Next week on the Exchange, we begin with a look at the issue of class in this country and why some say that “American dream” of rags to riches is more elusive than ever.  Then, the Portsmouth Naval Shipyard, as a national conversation begins over base closures; we’ll discuss the possibility of Portsmouth being on that list.  We'll look at the mortgage market and then end week with the debate over the latest iteration of a constitutional amendment on Education Funding.  Join us all next week for the Exchange each morning at 9/and again at 8 pm, here on NHPR!

With neighboring Vermont and Maine now allowing doctors to prescribe marijuana to their sick patients, a new bill with the same goal is afoot in New Hampshire. But it has an uphill battle as  recent similar proposals have failed before.  We’ll get the latest on the discussion here, and see how Maine and Vermont are doing, since medical marijuana was approved. 


We sit down with Ross Gittell, the New Chancellor of New Hampshire’s Community College System.  As one of the state’s leading economists, Gittell enters the job with a deep understanding of  our business and jobs climate.  Now, as Chancellor, he hopes to draw upon that background:  making a strong link between education, training and economic health.  We'll talk with him about his new role


Photo: <a href=""> Voluntary Amputation </a> via FLickr / Creative Commons

Recently we’ve seen dueling definitions of what it means to be poor. The U.S. Census Bureau came up with two figures, depending on whether factors like food stamps are included.  And another study defined poverty as having scant resources. But some have long said that poverty figures are exaggerated and used for political purposes.


Beth Mattingly: Director of Research on Vulnerable Families at the Carsey Institute and Professor of Sociology at the University of New Hampshire.

The Accordion Family

Feb 3, 2012

For centuries, that transition between teen-hood and adulthood has been accompanied with a newfound independence, where young men and women leave the roost, go to college, buy a house and raise a family.  But according to author Katherine Newman, high unemployment rates, the rise of short-term employment, longer life expectancies and the high cost of living have forced many a young adult back home to live with mom and dad.  They are called 'Accordion Families' and depending on the culture, they're met with a variety of acceptance.  Today we look closer into this new phenomenon called Accord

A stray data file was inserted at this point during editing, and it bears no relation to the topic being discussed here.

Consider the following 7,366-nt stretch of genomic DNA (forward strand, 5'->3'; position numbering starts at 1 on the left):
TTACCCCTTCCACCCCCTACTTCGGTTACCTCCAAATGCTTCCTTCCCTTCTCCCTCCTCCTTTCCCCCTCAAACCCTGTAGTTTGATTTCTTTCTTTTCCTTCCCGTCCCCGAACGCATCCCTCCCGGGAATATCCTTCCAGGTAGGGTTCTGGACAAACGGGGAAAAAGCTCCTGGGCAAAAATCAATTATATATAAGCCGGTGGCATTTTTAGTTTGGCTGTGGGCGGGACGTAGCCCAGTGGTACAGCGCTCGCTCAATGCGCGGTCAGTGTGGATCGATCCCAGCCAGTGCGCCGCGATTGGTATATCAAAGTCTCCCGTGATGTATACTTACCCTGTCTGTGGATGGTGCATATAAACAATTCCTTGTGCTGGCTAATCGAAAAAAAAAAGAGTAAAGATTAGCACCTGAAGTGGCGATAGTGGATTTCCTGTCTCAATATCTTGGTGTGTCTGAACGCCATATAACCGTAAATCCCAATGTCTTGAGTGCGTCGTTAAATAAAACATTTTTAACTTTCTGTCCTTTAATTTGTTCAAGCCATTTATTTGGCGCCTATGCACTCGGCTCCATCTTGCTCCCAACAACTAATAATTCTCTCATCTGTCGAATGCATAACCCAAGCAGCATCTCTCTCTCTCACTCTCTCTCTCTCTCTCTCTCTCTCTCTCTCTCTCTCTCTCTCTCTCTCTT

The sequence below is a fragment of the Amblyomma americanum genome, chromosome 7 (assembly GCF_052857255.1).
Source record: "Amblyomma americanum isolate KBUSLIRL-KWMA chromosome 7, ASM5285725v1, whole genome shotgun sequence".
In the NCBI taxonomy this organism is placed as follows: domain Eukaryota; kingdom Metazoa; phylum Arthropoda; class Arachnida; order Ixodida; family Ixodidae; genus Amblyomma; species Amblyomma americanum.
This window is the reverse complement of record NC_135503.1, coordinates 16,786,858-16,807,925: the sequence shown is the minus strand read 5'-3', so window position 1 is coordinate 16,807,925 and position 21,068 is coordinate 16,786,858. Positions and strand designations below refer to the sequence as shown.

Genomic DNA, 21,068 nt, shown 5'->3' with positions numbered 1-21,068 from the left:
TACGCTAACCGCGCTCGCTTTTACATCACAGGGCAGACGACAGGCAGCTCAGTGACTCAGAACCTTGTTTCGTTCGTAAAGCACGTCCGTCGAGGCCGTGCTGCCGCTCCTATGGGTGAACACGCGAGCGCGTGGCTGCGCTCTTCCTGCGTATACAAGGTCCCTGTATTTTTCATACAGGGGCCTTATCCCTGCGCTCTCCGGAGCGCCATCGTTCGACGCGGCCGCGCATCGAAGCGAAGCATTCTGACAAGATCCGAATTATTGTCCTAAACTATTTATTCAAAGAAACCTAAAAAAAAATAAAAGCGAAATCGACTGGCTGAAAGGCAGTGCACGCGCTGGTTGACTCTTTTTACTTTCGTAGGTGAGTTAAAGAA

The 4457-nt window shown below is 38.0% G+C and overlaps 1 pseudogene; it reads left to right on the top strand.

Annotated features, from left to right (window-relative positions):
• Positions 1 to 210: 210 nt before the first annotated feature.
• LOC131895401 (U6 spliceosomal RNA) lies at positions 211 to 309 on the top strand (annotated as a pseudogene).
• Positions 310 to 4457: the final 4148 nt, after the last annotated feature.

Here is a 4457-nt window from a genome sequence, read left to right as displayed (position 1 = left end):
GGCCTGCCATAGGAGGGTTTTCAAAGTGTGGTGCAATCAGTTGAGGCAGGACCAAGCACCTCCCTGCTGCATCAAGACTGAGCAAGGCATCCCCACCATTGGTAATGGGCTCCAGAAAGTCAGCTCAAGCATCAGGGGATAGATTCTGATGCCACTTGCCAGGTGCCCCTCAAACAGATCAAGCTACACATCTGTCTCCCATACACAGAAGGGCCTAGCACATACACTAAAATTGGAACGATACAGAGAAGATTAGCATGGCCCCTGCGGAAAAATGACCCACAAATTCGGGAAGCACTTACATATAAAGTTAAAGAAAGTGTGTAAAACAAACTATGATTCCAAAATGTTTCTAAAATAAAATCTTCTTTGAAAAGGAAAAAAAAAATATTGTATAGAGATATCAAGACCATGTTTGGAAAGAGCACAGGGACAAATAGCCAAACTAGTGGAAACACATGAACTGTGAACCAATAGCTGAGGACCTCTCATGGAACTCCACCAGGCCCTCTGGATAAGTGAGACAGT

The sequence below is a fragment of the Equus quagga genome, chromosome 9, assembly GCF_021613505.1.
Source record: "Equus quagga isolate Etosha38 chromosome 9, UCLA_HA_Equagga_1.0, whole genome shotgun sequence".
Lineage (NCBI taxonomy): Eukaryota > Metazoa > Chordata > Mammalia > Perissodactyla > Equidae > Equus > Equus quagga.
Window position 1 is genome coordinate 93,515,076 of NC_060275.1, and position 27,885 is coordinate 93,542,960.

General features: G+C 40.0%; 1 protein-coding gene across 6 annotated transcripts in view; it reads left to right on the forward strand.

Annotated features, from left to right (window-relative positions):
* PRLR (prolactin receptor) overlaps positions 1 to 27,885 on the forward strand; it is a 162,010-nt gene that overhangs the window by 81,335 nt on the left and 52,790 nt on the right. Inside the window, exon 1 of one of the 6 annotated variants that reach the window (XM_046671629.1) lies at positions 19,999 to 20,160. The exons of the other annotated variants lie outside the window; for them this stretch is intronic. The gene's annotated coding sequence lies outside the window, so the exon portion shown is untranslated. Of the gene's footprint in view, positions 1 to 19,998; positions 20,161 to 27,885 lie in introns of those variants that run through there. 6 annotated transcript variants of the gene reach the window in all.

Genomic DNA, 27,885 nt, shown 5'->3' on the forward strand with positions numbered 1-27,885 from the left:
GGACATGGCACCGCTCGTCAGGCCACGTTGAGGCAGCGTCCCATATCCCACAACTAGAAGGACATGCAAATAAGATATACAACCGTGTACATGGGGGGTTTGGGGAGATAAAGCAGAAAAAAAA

The Republican presidential campaign has provided the first test of the Supreme Court’s “Citizens’ United” decision which allowed outside groups to spend millions on campaigns. While some decry their power, others say they represent free-and-democratic speech.  We’ll look at this issue and new information on who’s providing Super-Pac dollars.  


In his final address, Governor John Lynch looked back at his legacy as much as he did look forward, but Lynch did underline some key points.  He promised to veto expanded gambling, warned Northern Pass supporters to tread lightly and encouraged a constitutional amendment on education funding. We’ll talk about the speech, play back parts of it and get your thoughts as well.  


New Hampshire lawmakers are preparing to vote on whether adults should have to show a valid I. D. when they vote at the ballot box.  Many other states are now considering these laws as well.  Supporters say it’s all about stamping out fraud, but critics call it an attack on a fundamental right of citizenship. Today we discuss the Voter I.D. issue.


In recent years, New Hampshire's Health and Human Services department has seen deep budget cuts and layoffs,  and is now battling with the state’s hospitals and the U.S. Department of Justice over issues of taxation and patient care.  Leading the way, its commissioner, Nick Toumpas, who was just reappointed for another term last month.  We’ll hear Toumpas’ take on these issues, as well as how the state is handling aspects of the new federal health care law. 


Next week on the Exchange, we begin with New Hampshire Health and Human Services Commissioner Nick Toumpas and how he’s handling budget cuts and legal challenges.  Then we look at the debates over the state's Voter ID bill and if Granite State adults may need to flash an ID before stepping into the ballot box next election.